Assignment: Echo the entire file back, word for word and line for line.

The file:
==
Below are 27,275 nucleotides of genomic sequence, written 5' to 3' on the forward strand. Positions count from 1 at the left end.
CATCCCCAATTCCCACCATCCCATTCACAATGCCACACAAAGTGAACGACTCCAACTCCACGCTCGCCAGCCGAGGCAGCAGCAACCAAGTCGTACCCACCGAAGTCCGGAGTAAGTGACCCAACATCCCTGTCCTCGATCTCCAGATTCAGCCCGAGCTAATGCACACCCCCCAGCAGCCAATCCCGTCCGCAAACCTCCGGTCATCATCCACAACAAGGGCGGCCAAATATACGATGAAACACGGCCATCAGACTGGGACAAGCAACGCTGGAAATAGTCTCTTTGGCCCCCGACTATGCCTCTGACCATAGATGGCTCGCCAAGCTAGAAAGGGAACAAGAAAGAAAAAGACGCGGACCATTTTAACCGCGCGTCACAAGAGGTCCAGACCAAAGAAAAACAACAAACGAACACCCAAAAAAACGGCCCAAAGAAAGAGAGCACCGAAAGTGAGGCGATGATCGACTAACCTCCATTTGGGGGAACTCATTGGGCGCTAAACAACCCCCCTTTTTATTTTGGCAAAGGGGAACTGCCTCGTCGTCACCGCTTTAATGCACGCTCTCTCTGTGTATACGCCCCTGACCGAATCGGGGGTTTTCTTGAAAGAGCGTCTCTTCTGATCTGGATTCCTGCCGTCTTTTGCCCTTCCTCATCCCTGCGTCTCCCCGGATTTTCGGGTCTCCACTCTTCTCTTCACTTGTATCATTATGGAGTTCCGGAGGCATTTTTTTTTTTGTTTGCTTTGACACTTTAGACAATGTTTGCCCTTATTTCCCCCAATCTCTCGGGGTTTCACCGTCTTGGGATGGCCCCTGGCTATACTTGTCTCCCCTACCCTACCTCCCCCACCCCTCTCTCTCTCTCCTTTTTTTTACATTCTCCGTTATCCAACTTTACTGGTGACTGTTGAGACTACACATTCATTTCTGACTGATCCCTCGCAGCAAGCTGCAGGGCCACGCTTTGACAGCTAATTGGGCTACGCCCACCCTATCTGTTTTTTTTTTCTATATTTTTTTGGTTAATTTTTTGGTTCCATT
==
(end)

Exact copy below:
Below are 27,275 nucleotides of genomic sequence, written 5' to 3' on the forward strand. Positions count from 1 at the left end.
CATCCCCAATTCCCACCATCCCATTCACAATGCCACACAAAGTGAACGACTCCAACTCCACGCTCGCCAGCCGAGGCAGCAGCAACCAAGTCGTACCCACCGAAGTCCGGAGTAAGTGACCCAACATCCCTGTCCTCGATCTCCAGATTCAGCCCGAGCTAATGCACACCCCCCAGCAGCCAATCCCGTCCGCAAACCTCCGGTCATCATCCACAACAAGGGCGGCCAAATATACGATGAAACACGGCCATCAGACTGGGACAAGCAACGCTGGAAATAGTCTCTTTGGCCCCCGACTATGCCTCTGACCATAGATGGCTCGCCAAGCTAGAAAGGGAACAAGAAAGAAAAAGACGCGGACCATTTTAACCGCGCGTCACAAGAGGTCCAGACCAAAGAAAAACAACAAACGAACACCCAAAAAAACGGCCCAAAGAAAGAGAGCACCGAAAGTGAGGCGATGATCGACTAACCTCCATTTGGGGGAACTCATTGGGCGCTAAACAACCCCCCTTTTTATTTTGGCAAAGGGGAACTGCCTCGTCGTCACCGCTTTAATGCACGCTCTCTCTGTGTATACGCCCCTGACCGAATCGGGGGTTTTCTTGAAAGAGCGTCTCTTCTGATCTGGATTCCTGCCGTCTTTTGCCCTTCCTCATCCCTGCGTCTCCCCGGATTTTCGGGTCTCCACTCTTCTCTTCACTTGTATCATTATGGAGTTCCGGAGGCATTTTTTTTTTTGTTTGCTTTGACACTTTAGACAATGTTTGCCCTTATTTCCCCCAATCTCTCGGGGTTTCACCGTCTTGGGATGGCCCCTGGCTATACTTGTCTCCCCTACCCTACCTCCCCCACCCCTCTCTCTCTCTCCTTTTTTTTACATTCTCCGTTATCCAACTTTACTGGTGACTGTTGAGACTACACATTCATTTCTGACTGATCCCTCGCAGCAAGCTGCAGGGCCACGCTTTGACAGCTAATTGGGCTACGCCCACCCTATCTGTTTTTTTTTTCTATATTTTTTTGGTTAATTTTTTGGTTCCATT